PENDLETON — Change is coming to the Pendleton School Board.

With incumbents Gary George, Debbie McBee and Steve Umbarger all retiring at the end of June, nearly half of the board will change hands after the May 18 election. A wide field of candidates entered their names to fill the open seats, and for the first time in decades, each election will be contested.

All three races are at-large, meaning any voter living in the Pendleton School District will get a chance to weigh in on each race.

Over a series of interviews, the candidates not only shared their thoughts on how Pendleton schools have been affected by the COVID-19 pandemic, but also how they plan to address long-standing issues, such as school funding and student equity.

Position 1

Beth Harrison and Rodney Thompson are at different stages of their involvement with the Pendleton School District, but each thinks their experiences will make them a good fit for the school board.

Harrison, who is vying with Thompson to replace Umbarger for the Position 1 seat, was born on an Army base in South Korea but grew up in Utah. After graduating with a master’s degree from the University of North Carolina, Harrison put her career aside to focus on raising her family in Pendleton.

She has seven children, five of whom still attend Pendleton schools, and Harrison spends some of her non-parenting time volunteering in the classroom and with various community organizations.

“I really enjoy children and the opportunities I’ve had to interact with them and I hope that that perspective could be useful,” she said.

Thompson is a veteran and a retired locksmith, and although his children have long since graduated out of Pendleton schools, he thinks his experience working for a foreign exchange program for 20 years gives him some unique insights as he helped connect children from around the world with Eastern Oregon high schools.

With the Pendleton School District beginning to resume full-day classes after a yearlong COVID-19 shutdown, Thompson anticipated that many of the students struggled with the time out of the classroom and needed to make up for lost time.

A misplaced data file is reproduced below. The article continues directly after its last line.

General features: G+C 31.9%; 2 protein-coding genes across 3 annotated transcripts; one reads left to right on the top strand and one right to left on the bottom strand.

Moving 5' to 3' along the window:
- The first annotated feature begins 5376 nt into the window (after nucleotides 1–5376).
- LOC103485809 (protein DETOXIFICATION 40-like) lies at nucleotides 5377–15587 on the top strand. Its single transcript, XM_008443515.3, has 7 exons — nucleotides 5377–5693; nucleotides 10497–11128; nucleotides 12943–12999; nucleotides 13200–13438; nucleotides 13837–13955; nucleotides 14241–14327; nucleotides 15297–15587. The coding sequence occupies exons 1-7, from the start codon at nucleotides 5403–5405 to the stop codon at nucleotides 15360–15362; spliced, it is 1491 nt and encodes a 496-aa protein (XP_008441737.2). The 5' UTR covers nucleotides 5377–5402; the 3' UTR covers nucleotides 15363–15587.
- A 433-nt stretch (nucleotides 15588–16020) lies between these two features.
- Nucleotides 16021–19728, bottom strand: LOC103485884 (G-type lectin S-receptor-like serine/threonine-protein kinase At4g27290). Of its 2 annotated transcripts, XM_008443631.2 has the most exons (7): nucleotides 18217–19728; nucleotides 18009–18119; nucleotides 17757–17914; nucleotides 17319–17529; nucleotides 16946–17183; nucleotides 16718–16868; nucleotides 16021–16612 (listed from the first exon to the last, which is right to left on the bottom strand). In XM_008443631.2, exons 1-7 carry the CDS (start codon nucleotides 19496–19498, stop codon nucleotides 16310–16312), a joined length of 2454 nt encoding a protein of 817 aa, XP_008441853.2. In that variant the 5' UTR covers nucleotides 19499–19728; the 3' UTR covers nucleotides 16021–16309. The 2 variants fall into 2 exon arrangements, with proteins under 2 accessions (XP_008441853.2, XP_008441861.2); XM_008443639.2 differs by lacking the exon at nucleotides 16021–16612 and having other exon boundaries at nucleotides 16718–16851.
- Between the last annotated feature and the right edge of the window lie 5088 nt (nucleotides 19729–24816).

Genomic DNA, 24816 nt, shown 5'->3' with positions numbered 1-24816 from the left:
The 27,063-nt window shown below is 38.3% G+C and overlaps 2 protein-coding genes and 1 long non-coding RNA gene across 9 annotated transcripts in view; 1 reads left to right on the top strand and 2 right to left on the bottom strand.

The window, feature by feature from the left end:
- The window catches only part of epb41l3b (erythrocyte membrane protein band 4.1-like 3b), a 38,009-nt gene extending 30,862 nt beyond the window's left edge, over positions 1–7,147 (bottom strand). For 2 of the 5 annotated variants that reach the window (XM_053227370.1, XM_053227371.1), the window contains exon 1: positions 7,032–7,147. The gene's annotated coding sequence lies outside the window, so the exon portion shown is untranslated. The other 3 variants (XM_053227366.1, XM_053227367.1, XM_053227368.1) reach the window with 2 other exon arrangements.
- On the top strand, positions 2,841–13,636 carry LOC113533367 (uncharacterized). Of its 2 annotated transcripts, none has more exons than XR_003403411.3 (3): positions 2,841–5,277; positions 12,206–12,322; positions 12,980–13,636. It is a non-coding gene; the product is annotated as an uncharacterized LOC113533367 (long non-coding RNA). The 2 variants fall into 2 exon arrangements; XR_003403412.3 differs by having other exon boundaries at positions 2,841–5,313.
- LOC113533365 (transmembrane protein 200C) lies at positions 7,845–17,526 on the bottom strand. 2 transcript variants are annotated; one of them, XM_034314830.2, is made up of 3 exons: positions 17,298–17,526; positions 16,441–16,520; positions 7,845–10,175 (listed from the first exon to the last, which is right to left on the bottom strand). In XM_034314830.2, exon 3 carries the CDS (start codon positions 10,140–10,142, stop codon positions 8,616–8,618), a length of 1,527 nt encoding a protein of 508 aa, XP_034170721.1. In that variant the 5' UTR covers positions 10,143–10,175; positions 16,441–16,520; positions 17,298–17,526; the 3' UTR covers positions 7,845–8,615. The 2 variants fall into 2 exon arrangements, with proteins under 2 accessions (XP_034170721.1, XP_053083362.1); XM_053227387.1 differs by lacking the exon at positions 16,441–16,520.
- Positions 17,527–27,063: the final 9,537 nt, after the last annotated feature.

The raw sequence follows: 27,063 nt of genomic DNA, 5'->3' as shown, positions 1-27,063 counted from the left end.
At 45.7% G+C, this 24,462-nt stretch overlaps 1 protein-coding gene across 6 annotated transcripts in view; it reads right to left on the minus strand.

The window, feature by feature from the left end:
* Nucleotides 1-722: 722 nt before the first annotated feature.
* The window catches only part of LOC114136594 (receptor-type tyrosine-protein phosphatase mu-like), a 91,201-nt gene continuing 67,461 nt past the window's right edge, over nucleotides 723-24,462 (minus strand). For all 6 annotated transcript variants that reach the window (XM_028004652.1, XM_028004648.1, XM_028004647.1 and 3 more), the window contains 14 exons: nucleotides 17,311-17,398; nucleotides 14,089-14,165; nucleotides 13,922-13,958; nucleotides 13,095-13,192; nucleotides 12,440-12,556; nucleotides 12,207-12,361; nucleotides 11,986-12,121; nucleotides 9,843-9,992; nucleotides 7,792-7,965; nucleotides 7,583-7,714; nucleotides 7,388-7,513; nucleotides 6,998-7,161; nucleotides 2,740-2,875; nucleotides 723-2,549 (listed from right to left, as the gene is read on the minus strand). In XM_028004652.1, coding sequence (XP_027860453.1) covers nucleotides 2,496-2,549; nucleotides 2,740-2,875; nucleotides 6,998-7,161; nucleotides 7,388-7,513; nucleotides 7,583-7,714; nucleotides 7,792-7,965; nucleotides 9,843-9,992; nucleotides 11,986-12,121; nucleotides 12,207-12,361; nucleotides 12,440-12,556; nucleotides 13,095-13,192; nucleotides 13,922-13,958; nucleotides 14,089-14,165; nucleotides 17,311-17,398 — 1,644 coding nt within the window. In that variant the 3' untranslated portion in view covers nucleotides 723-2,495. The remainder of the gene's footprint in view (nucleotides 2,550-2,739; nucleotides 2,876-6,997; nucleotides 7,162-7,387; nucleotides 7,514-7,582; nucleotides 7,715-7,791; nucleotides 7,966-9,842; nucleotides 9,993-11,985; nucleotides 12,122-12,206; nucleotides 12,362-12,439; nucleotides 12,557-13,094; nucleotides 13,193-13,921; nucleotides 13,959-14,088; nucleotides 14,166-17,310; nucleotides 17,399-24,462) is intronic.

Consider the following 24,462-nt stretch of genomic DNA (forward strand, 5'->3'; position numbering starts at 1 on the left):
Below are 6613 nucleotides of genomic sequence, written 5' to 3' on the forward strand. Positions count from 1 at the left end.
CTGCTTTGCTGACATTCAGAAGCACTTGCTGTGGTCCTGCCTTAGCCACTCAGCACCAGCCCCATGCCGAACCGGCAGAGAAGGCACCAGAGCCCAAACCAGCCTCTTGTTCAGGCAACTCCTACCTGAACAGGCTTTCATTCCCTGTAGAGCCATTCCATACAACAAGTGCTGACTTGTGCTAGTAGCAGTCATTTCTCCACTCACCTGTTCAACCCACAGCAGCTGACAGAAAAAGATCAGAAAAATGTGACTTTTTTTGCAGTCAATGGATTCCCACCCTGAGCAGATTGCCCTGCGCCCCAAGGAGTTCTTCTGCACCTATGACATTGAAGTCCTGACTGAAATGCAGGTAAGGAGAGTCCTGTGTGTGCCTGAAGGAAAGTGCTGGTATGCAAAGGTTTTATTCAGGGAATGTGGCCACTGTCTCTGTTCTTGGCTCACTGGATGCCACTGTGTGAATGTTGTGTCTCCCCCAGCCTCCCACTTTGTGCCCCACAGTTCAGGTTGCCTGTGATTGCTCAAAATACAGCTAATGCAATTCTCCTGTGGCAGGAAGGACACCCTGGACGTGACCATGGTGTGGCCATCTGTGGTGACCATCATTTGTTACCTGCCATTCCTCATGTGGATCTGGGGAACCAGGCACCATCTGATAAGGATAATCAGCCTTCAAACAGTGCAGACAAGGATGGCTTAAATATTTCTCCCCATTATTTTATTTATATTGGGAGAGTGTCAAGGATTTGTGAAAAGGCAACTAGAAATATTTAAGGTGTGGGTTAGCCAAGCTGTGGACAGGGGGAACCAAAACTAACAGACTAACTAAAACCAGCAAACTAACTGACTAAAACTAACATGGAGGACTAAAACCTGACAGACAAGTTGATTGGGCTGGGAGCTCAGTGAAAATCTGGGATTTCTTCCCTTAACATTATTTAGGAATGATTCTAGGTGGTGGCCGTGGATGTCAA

He recalled the year his childhood school in Douglas County opened late because Interstate 5 construction made the school building inaccessible. Despite starting the school year in October, Thompson said the school made up for it by holding classes six days a week and every day that wasn’t a holiday.

“I’m probably the only person I’ve ever talked to (who) went to school the day after Thanksgiving,” he said.

Like many of the other candidates, Harrison praised the district for how they were able to adapt to the pandemic, noting that Pendleton’s reopening plans were more workable than some of the others she’s seen.

Position 4

This is the first time either Preston Eagleheart or Joey GrosJacques have run for the Pendleton School Board, but both have already built up a record of public service.

GrosJacques grew up in Pilot Rock, and he “fell in love” with education after he started serving on its school board in 2015. Getting hired to help lead Blue Mountain Community College’s TRiO Student Support Services program spurred a move to Pendleton and cut short his term in Pilot Rock.

But GrosJacques is ready to get back in the saddle in Pendleton, where he hopes to use the same “students first” mindset that he does at BMCC.

An enrolled member of the Confederated Tribes of the Umatilla Indian Reservation, Eagleheart is the managing director of Cayuse Government Services, a tribal enterprise that provides technology services for city, tribal and state governments.

Beyond his work, Eagleheart touted his experience as a member of the Oregon Native American Chamber Board of Directors and the Oregon STEM Investment Council, a group charged with working with the state to double the percentage of fourth and eighth graders who are proficient in math and science, and doubling the number of students who earn post-secondary degrees in STEM fields.